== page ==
Performance in Competitive Environments: Gender Differences

Women perform worse than men in competitive environments, even if they are able to perform similarly to men in the absence of competition.


Women are significantly underrepresented in executive level positions, which contributes to the wage gap between men and women. Possible explanations for why women are not in executive level positions in the labor market include gender discrimination or differences between men and women’s preferences, capability, and skills. Moreover, if women are less effective than men in competitive environments, it could reduce their chances of success when competing for new jobs, promotions, or skills training. The experiments in this study analyze gender performance in competitive and non-competitive tasks within single-sex and mixed-sex environments. The authors assess the relationship between competition and its effect on women’s performance.


Women perform significantly worse than men in competitive environments.

  • In the non-competitive task, there was a slight gender gap in performance. Men outperformed women by an average of 1.5 completed mazes. Single-sex and mixed-sex environments do not have a gender performance effect in non-competitive tasks.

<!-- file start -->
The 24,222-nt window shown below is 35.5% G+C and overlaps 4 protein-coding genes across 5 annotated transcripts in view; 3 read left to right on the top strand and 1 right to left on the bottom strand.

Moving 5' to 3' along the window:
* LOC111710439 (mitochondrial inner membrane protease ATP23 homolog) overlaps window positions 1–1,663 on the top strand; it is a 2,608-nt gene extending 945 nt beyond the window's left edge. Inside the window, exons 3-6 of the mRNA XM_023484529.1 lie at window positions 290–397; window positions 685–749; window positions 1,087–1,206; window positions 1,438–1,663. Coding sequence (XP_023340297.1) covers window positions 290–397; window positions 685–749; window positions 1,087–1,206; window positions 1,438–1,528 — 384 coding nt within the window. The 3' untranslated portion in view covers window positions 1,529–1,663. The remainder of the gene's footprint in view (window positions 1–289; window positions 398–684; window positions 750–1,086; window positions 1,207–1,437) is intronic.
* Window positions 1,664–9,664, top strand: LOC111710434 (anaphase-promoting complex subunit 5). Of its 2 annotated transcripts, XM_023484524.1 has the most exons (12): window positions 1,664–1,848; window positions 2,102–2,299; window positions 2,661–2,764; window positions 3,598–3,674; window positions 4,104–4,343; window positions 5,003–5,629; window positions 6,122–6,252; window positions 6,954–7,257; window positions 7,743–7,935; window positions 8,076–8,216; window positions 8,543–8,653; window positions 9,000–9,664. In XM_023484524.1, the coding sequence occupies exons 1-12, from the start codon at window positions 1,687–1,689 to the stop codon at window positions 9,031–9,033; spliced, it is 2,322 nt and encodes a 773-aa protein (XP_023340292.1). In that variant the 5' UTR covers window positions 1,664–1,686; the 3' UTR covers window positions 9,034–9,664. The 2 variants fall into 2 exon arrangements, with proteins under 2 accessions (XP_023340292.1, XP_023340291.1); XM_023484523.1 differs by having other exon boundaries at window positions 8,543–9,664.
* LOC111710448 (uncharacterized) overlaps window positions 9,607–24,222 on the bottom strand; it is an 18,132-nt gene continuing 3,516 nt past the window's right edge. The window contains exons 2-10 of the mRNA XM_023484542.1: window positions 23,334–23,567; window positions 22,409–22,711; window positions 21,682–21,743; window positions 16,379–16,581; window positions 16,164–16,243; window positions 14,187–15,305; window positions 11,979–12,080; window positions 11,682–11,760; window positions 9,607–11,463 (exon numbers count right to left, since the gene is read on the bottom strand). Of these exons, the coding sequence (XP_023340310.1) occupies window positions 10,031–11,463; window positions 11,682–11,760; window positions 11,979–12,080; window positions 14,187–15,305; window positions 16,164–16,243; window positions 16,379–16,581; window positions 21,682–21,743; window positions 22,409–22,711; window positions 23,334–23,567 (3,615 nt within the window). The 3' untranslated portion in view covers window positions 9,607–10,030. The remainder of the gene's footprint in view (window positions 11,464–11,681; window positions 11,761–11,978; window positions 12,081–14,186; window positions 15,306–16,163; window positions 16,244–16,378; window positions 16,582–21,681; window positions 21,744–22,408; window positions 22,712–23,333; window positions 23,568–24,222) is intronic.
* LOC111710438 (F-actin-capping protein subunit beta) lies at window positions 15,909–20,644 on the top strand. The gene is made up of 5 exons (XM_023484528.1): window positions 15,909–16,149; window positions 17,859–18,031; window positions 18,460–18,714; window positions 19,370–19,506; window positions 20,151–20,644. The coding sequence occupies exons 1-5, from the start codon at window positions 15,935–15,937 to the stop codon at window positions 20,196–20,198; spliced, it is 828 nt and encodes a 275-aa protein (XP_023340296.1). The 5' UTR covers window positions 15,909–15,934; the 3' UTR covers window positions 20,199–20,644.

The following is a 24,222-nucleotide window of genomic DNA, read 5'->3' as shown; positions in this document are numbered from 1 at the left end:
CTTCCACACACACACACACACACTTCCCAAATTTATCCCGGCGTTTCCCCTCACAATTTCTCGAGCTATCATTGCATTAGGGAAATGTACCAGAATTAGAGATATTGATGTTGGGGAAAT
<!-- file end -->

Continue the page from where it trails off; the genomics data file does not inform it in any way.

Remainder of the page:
• For the competitive task in a mixed-sex environment, there was a significant gender gap in performance. Men outperformed women by an average of 4.2 completed mazes.
  • For the competitive task in a single-sex environment, the gender gap decreased. Men outperform women by an average of 1.7 completed mazes, which is similar to the gender gap in the non-competitive task.

In short, women perform significantly better when competing against other women as opposed to competing with men, while men perform better in competitive environments generally, and the gender of their competitors has no effect on their performance.


This study used a controlled experiment with 324 engineering college students in Israel to determine how men and women react to competition. Students competed in computerized maze games in all-male, all-female, and mixed-gender groups. The researchers used incentive structures to create different levels of competition. There were three treatments in the experiment: piece rate payment (a noncompetitive environment), competitive pay, and random pay. The noncompetitive environment captured the benchmark data for gender differences in performance.

Related GAP Studies